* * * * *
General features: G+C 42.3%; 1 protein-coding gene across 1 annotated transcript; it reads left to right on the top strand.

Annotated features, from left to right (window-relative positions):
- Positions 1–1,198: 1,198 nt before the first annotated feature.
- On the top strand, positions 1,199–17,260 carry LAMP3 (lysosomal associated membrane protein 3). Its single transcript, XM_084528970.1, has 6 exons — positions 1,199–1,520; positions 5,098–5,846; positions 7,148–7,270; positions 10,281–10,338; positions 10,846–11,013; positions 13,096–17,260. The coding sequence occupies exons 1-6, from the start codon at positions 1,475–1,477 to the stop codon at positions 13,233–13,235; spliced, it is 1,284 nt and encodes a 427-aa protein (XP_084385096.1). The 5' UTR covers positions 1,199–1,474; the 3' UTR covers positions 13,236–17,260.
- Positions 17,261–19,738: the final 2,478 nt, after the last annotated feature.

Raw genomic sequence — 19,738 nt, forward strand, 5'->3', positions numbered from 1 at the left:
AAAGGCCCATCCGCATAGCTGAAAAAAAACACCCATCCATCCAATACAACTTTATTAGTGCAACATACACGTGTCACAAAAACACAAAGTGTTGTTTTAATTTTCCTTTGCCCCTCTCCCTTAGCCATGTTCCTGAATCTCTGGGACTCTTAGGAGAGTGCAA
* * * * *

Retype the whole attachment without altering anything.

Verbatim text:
General features: G+C 42.3%; 1 protein-coding gene across 1 annotated transcript; it reads left to right on the top strand.

Annotated features, from left to right (window-relative positions):
- Positions 1–1,198: 1,198 nt before the first annotated feature.
- On the top strand, positions 1,199–17,260 carry LAMP3 (lysosomal associated membrane protein 3). Its single transcript, XM_084528970.1, has 6 exons — positions 1,199–1,520; positions 5,098–5,846; positions 7,148–7,270; positions 10,281–10,338; positions 10,846–11,013; positions 13,096–17,260. The coding sequence occupies exons 1-6, from the start codon at positions 1,475–1,477 to the stop codon at positions 13,233–13,235; spliced, it is 1,284 nt and encodes a 427-aa protein (XP_084385096.1). The 5' UTR covers positions 1,199–1,474; the 3' UTR covers positions 13,236–17,260.
- Positions 17,261–19,738: the final 2,478 nt, after the last annotated feature.

Raw genomic sequence — 19,738 nt, forward strand, 5'->3', positions numbered from 1 at the left:
AAAGGCCCATCCGCATAGCTGAAAAAAAACACCCATCCATCCAATACAACTTTATTAGTGCAACATACACGTGTCACAAAAACACAAAGTGTTGTTTTAATTTTCCTTTGCCCCTCTCCCTTAGCCATGTTCCTGAATCTCTGGGACTCTTAGGAGAGTGCAA